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Inside life: The struggle of the dust boys

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I call them the dust boys.
They are small boys.
Less than 10 years old.

I see them every time I go to the refuse dump in the neighborhood to drop my refuse.
At night time.

I see them perching on top of the refuse dump.
Scavenging.
Digging through.
Searching for valuable items.
That they toss inside their sack bags.

I see them chatting excitedly.
Cracking jokes and taunting each other.
They seem happy and contented.

With their lot in life.
I have always tried to talk to them.
Without success.

On Monday night, I made up my mind to talk to them.
I picked up a big bag and tossed all my empty plastic bottles into it.
30 bottles.
I carried the bag and walked to the dump.

“Who wants empty plastic bottles?” I said to them.
One of them jumped out of the dump and stood before me.
“I want it, thank you” He said in Ibibio.

“What do you do with the bottles?” I interrogated.
“I sell them”
“How much do you sell them and what do you do with the money?” I probed further.

“I sell these small coke bottles 4 for N20, the big bottles I sell them 1 for N10”
“What do you do with the money?”
“I give the money to my mother. She uses it to buy food for us”

He was not comfortable with the questions.
He thanked me once more and took his booty away.
I stood there and reflected on life.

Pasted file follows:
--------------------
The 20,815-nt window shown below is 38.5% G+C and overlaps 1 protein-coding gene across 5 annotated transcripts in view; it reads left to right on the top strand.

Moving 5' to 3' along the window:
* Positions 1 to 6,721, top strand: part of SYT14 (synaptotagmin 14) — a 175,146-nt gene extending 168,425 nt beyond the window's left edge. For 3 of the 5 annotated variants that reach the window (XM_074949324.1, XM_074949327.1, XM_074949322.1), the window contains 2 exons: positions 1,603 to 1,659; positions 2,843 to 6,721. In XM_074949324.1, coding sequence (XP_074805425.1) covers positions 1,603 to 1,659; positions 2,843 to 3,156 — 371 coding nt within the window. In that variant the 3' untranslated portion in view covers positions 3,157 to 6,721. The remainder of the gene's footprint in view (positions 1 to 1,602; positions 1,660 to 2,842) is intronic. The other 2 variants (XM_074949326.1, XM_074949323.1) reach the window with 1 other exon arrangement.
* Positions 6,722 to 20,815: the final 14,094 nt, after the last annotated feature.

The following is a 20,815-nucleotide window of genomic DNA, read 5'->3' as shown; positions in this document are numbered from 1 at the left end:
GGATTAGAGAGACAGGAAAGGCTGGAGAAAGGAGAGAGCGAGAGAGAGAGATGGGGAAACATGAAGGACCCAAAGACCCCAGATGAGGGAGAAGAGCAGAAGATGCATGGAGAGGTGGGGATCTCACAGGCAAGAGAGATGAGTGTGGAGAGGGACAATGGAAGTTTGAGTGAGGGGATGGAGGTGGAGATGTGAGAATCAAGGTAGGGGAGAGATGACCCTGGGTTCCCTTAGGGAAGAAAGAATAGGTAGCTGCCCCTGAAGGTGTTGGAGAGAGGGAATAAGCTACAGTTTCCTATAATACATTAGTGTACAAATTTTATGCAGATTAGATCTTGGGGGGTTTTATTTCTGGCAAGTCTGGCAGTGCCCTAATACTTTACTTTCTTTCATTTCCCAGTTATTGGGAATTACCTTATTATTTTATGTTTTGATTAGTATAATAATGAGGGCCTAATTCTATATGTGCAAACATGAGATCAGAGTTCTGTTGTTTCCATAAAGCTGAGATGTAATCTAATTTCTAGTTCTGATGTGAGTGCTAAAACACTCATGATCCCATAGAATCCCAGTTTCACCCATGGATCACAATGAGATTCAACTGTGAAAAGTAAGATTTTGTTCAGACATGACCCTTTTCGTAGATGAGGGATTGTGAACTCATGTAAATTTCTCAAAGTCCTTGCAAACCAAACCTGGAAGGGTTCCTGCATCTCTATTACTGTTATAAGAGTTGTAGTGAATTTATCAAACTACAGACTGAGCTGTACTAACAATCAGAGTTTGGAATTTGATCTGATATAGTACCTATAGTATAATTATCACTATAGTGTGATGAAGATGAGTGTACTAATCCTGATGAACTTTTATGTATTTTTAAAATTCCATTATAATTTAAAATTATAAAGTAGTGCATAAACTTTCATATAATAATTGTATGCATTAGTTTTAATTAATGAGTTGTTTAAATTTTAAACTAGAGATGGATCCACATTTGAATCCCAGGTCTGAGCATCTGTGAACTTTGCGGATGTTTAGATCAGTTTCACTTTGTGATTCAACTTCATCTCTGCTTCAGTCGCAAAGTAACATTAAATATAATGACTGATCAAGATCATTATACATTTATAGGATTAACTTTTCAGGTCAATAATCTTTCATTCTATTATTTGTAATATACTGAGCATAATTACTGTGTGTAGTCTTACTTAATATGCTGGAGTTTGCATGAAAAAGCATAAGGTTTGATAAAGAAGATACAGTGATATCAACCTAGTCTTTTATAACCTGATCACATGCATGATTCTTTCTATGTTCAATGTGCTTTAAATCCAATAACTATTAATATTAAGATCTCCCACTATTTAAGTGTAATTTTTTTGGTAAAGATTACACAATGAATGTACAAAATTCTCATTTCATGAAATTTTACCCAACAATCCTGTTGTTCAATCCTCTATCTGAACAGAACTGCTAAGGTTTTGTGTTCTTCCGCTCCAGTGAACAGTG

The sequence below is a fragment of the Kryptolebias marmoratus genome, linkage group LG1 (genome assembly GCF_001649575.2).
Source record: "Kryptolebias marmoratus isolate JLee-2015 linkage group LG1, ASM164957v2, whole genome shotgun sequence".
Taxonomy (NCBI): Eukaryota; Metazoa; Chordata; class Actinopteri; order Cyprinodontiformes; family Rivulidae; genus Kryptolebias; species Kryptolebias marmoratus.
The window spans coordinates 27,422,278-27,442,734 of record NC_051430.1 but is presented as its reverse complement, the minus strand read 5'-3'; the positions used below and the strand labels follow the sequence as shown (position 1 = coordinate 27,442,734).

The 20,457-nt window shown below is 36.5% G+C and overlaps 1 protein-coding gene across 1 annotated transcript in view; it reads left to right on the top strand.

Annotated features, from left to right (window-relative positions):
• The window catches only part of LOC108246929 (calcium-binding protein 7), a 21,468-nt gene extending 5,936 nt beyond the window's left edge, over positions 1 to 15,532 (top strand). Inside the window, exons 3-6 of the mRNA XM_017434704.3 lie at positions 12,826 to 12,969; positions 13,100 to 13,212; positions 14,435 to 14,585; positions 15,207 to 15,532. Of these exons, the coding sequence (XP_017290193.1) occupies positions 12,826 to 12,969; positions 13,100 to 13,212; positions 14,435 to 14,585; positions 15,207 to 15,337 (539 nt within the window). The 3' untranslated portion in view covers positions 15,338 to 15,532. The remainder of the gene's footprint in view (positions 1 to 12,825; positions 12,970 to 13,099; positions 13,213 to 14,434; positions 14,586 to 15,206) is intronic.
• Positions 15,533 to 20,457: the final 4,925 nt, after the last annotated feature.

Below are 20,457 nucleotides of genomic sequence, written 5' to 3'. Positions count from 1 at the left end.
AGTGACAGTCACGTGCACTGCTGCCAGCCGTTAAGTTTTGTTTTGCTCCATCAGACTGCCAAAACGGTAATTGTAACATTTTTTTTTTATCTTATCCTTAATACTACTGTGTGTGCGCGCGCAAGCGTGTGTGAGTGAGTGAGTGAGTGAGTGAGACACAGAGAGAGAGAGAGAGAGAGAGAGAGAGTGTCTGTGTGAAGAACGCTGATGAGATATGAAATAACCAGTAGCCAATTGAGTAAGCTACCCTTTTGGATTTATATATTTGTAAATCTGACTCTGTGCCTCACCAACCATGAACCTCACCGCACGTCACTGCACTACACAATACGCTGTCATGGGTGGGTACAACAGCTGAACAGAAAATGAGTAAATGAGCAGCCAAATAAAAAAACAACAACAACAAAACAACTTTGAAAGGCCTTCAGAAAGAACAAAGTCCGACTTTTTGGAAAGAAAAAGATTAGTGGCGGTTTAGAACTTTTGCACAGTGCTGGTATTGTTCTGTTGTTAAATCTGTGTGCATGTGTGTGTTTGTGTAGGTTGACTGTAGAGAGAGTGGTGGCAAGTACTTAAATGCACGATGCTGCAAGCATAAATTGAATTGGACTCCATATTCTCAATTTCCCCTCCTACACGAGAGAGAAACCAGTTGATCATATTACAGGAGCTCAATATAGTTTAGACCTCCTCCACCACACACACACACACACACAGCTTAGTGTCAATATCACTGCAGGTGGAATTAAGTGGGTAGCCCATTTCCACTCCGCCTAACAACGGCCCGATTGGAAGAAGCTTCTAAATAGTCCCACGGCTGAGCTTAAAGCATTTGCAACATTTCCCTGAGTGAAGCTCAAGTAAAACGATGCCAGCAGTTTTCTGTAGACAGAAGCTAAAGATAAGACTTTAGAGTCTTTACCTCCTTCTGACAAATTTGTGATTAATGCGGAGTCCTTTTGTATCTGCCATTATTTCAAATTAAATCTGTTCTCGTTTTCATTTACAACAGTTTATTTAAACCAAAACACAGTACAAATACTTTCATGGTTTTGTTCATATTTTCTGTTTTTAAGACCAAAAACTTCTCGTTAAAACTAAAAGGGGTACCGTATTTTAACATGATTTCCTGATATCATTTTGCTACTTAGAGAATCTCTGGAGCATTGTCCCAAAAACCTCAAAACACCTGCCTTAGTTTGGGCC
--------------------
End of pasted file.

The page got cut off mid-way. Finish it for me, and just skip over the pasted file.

Inside life.

Some people have so much food and wealth that they don’t know what to do with them.
Inside life.
Some people have nothing and have to wait to scavenge on the items thrown away by others.

I looked ahead of me.
The Christmas themed park few meters away was glittering and busy with kids and adults having a fun time.
Laughing, playing and snacking on edible items.

I looked ahead at the Government house, a stone throw away.
The reality hit me.
Inside life.
Boys are perched on top of a refuse dump digging for items they could sell.
Less than a kilometer to the seat of government of an oil rich state.

Boys are scavenging for anything they can find in a dump.
Along the route the Governor’s convoy and other Vips ply.

Poverty residing side to side with wealth.
I shook my head and walked away.
I wondered if the parents of the dust boys have contravened the Child Rights Act of Nigeria.
Or if poverty has stripped them of all dignity.
And they are left with no option.
But to take part in the ultimate game of life.
The quest for survival.


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